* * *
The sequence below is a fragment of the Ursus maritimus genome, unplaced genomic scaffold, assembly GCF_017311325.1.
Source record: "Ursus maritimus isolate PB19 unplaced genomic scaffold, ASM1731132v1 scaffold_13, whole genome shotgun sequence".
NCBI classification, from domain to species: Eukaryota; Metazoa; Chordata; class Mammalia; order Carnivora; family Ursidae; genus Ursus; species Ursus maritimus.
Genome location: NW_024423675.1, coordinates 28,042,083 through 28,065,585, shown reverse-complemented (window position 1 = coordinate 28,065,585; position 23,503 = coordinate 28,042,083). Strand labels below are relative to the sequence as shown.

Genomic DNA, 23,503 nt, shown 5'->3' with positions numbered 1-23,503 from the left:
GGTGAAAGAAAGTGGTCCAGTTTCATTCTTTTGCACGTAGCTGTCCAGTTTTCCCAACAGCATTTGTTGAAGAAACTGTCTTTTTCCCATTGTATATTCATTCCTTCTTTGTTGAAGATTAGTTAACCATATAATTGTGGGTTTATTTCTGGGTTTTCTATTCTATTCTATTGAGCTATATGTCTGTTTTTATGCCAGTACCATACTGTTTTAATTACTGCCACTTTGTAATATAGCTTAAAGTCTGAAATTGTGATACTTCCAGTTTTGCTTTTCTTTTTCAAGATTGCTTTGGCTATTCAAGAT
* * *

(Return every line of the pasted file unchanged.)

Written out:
The sequence below is a fragment of the Ursus maritimus genome, unplaced genomic scaffold, assembly GCF_017311325.1.
Source record: "Ursus maritimus isolate PB19 unplaced genomic scaffold, ASM1731132v1 scaffold_13, whole genome shotgun sequence".
NCBI classification, from domain to species: Eukaryota; Metazoa; Chordata; class Mammalia; order Carnivora; family Ursidae; genus Ursus; species Ursus maritimus.
Genome location: NW_024423675.1, coordinates 28,042,083 through 28,065,585, shown reverse-complemented (window position 1 = coordinate 28,065,585; position 23,503 = coordinate 28,042,083). Strand labels below are relative to the sequence as shown.

Genomic DNA, 23,503 nt, shown 5'->3' with positions numbered 1-23,503 from the left:
GGTGAAAGAAAGTGGTCCAGTTTCATTCTTTTGCACGTAGCTGTCCAGTTTTCCCAACAGCATTTGTTGAAGAAACTGTCTTTTTCCCATTGTATATTCATTCCTTCTTTGTTGAAGATTAGTTAACCATATAATTGTGGGTTTATTTCTGGGTTTTCTATTCTATTCTATTGAGCTATATGTCTGTTTTTATGCCAGTACCATACTGTTTTAATTACTGCCACTTTGTAATATAGCTTAAAGTCTGAAATTGTGATACTTCCAGTTTTGCTTTTCTTTTTCAAGATTGCTTTGGCTATTCAAGAT